The opening question was simple on its face: “What technology will affect our businesses in the next one to three years?”
The importance of the question wasn’t lost on Eric Bodley, the man behind Future Ready Solutions and a CEDIA Lifetime Achievement Award Winner. Bodley, moderating a panel on recent advances at CEDIA’s Fort Lauderdale Tech Summit, noted that “The most valuable thing you produce is a customer. Why not use those technological leaps to circle back and reconnect with that homeowner you worked with a while back?”
That panel discussion served as the opening keynote for the Tech Summit, which included several breakout sessions that covered topics from job-costing to designing great outdoor spaces along with offering home tech pros one-on-one meetups with the manufacturers at the Marriott Coral Springs.
And the notion of that “circling back,” that ongoing relationship, became the driving topic of discussion among Bodley and his fellow panelists, which included CEDIA’s Giles Sutton, LeGrand’s Chris Kovacek, Access Networks’ Bryce Nordstrand, and IC Realtime’s Dean Morgan.
Kovacek narrowed the conversation to the shift in the custom integration business: “We’ve gone from ‘automated’ to ‘smart’ home. What had we done for years? Automation – it was timers, setting schedules, scenes. Now, we’ve seen the proliferation of voice starting to anticipate events: ‘The voice assistant sees I have a flight at 8 am. It knows I’ll need coffee at, say, 5:30’ …”
“An educated customer is my favorite customer."
This brought Giles Sutton to a pretty interesting premise. Sutton, who’d been a successful high-end residential integrator in London before coming to CEDIA, proffered that he expected the industry to split into two. “Everything – all those devices -- will eventually self-configure. As a result, you’ll have a category of jobs that have some kind of fixed labor costs – and above that, you’ll have the mid-to-high-end custom design projects.”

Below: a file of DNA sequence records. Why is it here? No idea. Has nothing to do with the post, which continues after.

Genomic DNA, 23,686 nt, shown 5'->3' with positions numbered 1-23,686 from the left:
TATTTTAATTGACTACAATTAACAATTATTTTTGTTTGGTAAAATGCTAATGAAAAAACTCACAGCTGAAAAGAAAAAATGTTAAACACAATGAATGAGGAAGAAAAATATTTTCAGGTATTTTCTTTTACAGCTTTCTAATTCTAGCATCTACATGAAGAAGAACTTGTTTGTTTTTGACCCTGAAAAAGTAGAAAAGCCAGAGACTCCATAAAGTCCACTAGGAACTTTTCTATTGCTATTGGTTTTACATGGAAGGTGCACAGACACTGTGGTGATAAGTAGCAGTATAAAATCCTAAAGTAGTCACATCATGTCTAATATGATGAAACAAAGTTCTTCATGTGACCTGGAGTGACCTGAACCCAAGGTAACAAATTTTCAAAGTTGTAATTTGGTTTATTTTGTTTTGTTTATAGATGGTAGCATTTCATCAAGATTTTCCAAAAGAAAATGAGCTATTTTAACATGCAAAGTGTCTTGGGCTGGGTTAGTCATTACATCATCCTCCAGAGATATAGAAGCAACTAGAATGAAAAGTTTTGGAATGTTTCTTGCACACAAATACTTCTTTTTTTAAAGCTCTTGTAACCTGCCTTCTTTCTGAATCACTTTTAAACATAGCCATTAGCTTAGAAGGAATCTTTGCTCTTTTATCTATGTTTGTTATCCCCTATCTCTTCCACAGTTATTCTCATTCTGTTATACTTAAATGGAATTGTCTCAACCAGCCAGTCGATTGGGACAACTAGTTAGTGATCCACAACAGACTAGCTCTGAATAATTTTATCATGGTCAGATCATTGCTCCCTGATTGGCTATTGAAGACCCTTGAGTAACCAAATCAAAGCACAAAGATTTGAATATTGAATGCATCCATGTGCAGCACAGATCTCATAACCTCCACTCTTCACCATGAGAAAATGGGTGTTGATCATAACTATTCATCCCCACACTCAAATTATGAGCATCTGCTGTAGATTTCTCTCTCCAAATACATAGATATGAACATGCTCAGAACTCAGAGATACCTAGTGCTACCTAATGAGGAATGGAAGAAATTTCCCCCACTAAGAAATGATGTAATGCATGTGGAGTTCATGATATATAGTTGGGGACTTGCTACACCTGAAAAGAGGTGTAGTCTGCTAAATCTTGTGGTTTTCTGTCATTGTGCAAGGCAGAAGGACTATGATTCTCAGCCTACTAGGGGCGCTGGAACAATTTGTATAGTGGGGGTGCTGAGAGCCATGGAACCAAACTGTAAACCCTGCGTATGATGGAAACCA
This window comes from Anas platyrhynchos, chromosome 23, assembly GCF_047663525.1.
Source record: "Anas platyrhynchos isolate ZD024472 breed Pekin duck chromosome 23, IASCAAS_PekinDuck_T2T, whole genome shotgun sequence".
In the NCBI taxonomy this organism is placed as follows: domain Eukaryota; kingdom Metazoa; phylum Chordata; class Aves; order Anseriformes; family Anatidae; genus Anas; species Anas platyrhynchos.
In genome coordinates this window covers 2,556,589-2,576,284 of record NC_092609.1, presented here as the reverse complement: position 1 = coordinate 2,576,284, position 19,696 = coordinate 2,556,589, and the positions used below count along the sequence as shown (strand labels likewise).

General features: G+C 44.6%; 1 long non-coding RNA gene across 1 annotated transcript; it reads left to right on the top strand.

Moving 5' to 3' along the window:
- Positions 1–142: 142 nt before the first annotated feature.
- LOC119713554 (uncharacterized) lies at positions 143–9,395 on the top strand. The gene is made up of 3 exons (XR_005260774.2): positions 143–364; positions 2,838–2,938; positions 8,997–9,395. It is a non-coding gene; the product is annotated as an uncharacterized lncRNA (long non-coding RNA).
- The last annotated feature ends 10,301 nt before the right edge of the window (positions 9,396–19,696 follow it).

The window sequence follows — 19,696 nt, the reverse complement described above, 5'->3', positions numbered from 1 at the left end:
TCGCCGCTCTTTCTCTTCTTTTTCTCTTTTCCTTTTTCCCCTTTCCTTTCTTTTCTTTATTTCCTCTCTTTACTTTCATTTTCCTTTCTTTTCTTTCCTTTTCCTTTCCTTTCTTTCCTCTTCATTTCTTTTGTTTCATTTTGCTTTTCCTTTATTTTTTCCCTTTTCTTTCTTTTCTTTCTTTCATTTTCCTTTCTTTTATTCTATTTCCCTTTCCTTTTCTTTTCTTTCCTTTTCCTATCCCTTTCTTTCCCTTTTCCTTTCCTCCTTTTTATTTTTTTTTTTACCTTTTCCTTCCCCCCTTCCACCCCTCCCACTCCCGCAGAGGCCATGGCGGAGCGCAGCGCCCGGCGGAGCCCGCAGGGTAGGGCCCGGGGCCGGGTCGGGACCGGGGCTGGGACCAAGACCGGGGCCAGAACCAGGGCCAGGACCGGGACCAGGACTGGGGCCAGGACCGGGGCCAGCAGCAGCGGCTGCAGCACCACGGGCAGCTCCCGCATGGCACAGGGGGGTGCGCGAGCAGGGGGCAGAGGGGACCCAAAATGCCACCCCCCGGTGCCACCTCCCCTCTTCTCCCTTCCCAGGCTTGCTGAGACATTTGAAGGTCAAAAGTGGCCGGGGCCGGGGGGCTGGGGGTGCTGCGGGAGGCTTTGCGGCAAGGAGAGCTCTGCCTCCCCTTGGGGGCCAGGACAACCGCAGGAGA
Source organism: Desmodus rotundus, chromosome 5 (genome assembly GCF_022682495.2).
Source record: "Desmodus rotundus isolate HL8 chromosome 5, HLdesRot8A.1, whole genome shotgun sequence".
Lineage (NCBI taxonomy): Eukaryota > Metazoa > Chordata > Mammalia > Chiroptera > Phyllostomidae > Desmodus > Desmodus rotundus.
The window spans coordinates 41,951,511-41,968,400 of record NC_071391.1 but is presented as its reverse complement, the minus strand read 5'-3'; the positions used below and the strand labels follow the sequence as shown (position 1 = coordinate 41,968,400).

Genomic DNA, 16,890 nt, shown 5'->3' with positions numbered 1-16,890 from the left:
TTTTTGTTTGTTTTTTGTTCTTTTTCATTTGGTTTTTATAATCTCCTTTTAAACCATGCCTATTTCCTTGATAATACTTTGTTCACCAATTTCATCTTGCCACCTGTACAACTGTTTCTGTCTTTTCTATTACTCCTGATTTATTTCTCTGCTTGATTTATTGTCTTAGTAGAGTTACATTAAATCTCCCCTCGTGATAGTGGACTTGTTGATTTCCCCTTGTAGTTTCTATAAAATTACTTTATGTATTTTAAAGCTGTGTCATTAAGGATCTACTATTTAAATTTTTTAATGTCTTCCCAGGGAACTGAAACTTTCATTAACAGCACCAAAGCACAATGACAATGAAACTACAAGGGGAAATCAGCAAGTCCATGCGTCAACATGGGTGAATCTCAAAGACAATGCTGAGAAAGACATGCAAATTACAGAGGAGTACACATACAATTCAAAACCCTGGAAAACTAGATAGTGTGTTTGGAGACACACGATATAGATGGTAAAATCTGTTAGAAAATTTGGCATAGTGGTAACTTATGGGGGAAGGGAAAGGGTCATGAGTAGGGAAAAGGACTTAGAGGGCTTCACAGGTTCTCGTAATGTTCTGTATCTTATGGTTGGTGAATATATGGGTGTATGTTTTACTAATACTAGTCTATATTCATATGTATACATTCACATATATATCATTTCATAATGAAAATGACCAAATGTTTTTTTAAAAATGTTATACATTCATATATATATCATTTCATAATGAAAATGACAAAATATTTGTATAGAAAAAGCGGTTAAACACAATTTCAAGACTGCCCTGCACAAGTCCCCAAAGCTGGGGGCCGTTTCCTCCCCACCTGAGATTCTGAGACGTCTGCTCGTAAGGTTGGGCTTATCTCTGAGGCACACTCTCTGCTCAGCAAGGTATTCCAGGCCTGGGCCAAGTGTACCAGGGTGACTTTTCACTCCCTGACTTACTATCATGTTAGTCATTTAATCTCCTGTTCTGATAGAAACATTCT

“And you’ll have to decide where you’ll want to live,” noted Bodley.
Kovacek noted that the upshot here was one that has been discussed for a while in the CEDIA universe: while most integrators run what’s essentially a “hybrid” business – half retail, half service and design – the margins on hardware have been steadily vanishing. “It’s forcing the integrator to become someone who curates a lifestyle experience,” as he put it.
But panelist Bryce Nordstrand (Access Newtorks) noted that the inherent problem here was the constant headache of the “endless service call.” “A single firmware update could perhaps foul up the whole job – it’s not your fault, but the client holds you accountable.” The solution, according to Nordstrand: “Documentation and agreements that include what’s NOT covered as well as what is covered by your firm.”
Having that conversation with a customer should be easier now, thanks to everything from Netflix to HVAC service contracts – “Do you know when the Netflix charge comes out of your checking account?” asked Kovacek. (Only a few attendees murmured in the positive.) “You keep enough money in there to cover those charges,” he noted.
And ironically, that concept of “big player creating awareness,” extends to the role that the “Amazon product” plays in the space now, too: “Before Eero, we always heard about clients pushing back on the idea of having multiple access points. Now hardly anyone questions it. That’s the power of their marketing money,” said Kovacek. Dean Morgan concurred: “The ‘name-brand’ video doorbells can have done great things for consumer awareness – but they also have limitations that everyone in this room can overcome.”
“And an educated customer is my favorite customer,” added Bodley. “The person who installs the Ring doorbell himself, and goes to the trouble of figuring it out – he knows he’s going to need help when he wants to step up.”